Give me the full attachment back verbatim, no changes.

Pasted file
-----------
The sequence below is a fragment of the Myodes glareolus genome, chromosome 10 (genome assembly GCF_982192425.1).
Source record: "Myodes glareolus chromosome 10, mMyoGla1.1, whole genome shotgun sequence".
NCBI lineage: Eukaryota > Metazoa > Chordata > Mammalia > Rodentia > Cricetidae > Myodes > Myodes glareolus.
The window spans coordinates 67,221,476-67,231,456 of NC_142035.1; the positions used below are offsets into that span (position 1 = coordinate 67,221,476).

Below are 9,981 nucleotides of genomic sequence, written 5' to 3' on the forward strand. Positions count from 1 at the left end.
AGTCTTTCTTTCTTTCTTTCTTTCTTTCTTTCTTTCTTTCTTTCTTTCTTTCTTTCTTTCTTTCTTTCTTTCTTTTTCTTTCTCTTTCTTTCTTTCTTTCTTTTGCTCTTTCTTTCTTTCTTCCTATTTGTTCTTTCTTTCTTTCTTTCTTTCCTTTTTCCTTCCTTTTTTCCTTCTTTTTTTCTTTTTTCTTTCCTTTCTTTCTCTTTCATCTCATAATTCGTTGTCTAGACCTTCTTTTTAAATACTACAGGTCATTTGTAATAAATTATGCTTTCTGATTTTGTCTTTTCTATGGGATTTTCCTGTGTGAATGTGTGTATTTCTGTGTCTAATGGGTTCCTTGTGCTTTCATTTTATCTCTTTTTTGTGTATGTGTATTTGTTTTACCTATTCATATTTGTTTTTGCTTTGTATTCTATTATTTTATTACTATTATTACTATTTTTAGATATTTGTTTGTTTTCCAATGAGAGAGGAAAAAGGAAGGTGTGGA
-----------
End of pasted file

The sequence below is a fragment of the Myodes glareolus genome, chromosome 10 (genome assembly GCF_982192425.1).
Source record: "Myodes glareolus chromosome 10, mMyoGla1.1, whole genome shotgun sequence".
NCBI lineage: Eukaryota > Metazoa > Chordata > Mammalia > Rodentia > Cricetidae > Myodes > Myodes glareolus.
The window spans coordinates 67,221,476-67,231,456 of NC_142035.1; the positions used below are offsets into that span (position 1 = coordinate 67,221,476).

Below are 9,981 nucleotides of genomic sequence, written 5' to 3' on the forward strand. Positions count from 1 at the left end.
AGTCTTTCTTTCTTTCTTTCTTTCTTTCTTTCTTTCTTTCTTTCTTTCTTTCTTTCTTTCTTTCTTTCTTTCTTTTTCTTTCTCTTTCTTTCTTTCTTTCTTTTGCTCTTTCTTTCTTTCTTCCTATTTGTTCTTTCTTTCTTTCTTTCTTTCCTTTTTCCTTCCTTTTTTCCTTCTTTTTTTCTTTTTTCTTTCCTTTCTTTCTCTTTCATCTCATAATTCGTTGTCTAGACCTTCTTTTTAAATACTACAGGTCATTTGTAATAAATTATGCTTTCTGATTTTGTCTTTTCTATGGGATTTTCCTGTGTGAATGTGTGTATTTCTGTGTCTAATGGGTTCCTTGTGCTTTCATTTTATCTCTTTTTTGTGTATGTGTATTTGTTTTACCTATTCATATTTGTTTTTGCTTTGTATTCTATTATTTTATTACTATTATTACTATTTTTAGATATTTGTTTGTTTTCCAATGAGAGAGGAAAAAGGAAGGTGTGGA